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NCAA Championships
NCAA Roundtable: Dark Horse, National Champion Picks

The NCAA Division I men’s and women’s championships begins this weekend with first and second round play at campus locations nationwide.

The brackets were released on Monday (men’s draw, women’s draw), with the TCU men and UNC women earning the No. 1 seeds. Defending men’s champion Florida was the No. 2 seed and defending women’s champion Texas was the No. 4 seed.

Our panel of experts tackled a few questions about the tournament fields before all the action begins. Part I of our Roundtable ran on Wednesday. Part II can be found below.

What teams in the men's and women's draws are your dark horse picks to make a deep run? Are there any upsets you see in either draw?


Colette Lewis, Zoo Tennis

It's difficult to pick a dark horse in the women's field, with at least seven teams having a legitimate chance to claim the title. But if Stanford's Michaela Gordon, who is included in Stanford's postseason lineup despite not having competed all year, is anywhere close to in form, the No. 15 Cardinal certainly fit the description.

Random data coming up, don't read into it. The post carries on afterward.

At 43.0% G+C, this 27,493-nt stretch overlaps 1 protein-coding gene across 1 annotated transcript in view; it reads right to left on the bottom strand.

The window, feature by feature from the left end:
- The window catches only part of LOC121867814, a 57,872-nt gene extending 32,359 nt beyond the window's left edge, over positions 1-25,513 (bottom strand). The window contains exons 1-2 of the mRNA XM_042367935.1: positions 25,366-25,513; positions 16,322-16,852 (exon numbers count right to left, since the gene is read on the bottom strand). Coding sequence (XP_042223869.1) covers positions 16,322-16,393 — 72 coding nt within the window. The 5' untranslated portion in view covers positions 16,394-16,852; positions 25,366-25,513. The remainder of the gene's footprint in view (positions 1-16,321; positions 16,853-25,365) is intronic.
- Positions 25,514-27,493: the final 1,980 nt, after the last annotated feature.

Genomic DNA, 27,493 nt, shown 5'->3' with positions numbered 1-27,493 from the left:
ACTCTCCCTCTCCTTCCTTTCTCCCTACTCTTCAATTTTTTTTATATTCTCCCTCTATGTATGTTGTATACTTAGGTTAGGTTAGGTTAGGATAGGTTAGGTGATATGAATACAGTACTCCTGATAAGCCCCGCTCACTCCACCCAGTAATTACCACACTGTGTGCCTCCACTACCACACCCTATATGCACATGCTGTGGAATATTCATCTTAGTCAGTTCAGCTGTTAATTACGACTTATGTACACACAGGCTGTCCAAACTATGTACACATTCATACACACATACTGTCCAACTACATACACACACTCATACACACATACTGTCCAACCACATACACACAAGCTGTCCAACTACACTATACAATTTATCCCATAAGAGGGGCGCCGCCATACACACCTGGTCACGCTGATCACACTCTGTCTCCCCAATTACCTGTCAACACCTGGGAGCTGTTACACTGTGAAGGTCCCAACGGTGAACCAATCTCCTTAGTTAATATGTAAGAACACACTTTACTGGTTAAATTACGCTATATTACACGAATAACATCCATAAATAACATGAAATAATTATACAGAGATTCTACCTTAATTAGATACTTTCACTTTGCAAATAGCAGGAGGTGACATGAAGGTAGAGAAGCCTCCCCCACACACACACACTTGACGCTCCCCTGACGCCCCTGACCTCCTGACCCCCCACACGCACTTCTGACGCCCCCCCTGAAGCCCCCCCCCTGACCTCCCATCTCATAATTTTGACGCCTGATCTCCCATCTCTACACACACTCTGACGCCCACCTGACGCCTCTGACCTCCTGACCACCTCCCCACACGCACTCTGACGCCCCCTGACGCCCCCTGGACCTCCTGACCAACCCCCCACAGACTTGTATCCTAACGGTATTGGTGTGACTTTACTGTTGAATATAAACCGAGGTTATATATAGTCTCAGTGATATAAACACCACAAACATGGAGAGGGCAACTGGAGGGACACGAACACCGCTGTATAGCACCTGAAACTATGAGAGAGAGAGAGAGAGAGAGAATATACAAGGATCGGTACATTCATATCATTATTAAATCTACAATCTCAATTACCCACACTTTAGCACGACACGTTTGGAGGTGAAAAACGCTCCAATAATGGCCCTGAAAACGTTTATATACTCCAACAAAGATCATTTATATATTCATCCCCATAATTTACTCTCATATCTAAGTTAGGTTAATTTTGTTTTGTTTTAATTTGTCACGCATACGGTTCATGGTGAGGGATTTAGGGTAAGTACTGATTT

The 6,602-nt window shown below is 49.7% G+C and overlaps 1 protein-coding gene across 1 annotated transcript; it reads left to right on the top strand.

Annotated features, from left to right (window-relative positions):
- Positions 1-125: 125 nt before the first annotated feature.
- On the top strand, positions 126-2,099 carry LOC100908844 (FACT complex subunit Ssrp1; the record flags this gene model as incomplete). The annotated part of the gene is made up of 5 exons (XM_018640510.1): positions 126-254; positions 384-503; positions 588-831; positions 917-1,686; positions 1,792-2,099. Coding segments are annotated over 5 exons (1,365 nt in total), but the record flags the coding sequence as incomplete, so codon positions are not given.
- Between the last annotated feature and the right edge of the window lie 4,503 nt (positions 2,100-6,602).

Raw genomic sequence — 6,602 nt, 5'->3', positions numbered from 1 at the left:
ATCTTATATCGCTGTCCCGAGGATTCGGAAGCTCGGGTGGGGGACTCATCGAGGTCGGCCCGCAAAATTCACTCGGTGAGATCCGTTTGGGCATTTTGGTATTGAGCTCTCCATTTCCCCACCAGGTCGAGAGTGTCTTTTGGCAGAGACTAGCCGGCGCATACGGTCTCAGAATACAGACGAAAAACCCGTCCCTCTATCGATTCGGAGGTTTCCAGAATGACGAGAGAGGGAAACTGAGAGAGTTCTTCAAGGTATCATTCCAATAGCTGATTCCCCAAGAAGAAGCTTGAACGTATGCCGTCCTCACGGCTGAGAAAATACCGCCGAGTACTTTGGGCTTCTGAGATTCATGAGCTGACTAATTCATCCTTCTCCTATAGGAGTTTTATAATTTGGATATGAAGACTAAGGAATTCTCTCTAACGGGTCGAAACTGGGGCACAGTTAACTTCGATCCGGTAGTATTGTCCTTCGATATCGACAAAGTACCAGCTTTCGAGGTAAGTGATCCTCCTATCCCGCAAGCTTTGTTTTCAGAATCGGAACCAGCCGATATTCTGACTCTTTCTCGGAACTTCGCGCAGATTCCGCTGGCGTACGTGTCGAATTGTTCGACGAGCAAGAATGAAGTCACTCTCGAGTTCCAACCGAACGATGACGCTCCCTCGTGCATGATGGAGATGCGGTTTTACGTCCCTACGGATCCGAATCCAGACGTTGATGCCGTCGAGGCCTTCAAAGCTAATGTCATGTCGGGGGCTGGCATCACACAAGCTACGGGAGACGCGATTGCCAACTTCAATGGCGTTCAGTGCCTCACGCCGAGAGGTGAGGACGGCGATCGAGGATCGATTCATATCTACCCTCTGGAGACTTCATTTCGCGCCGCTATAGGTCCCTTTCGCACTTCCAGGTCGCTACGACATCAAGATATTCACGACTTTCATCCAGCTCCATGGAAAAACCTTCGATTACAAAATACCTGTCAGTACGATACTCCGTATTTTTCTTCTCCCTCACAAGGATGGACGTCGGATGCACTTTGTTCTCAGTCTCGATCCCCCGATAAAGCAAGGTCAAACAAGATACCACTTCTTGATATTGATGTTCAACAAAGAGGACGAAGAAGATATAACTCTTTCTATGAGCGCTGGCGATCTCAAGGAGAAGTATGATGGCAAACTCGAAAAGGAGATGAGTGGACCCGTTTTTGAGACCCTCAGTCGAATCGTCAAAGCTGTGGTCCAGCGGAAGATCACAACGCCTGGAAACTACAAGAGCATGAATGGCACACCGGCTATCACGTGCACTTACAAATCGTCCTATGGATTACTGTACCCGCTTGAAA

No. 5 seed Michigan has been playing in the shadow of Ohio State for a long time, but the Wolverines have beaten the Buckeyes (twice), No. 1 TCU and No. 3 Baylor this year, so there's no question they are capable of going deep.

As for upsets, there are always a few 9-16 seeds that advance to the quarterfinals, and last year the unseeded Duke women made the quarterfinals. Although that scenario probably won't play out two years in a row, the unseeded UCLA women and unseeded Auburn men could be dangerous.


Julie Wrege, Tennis Recruiting Network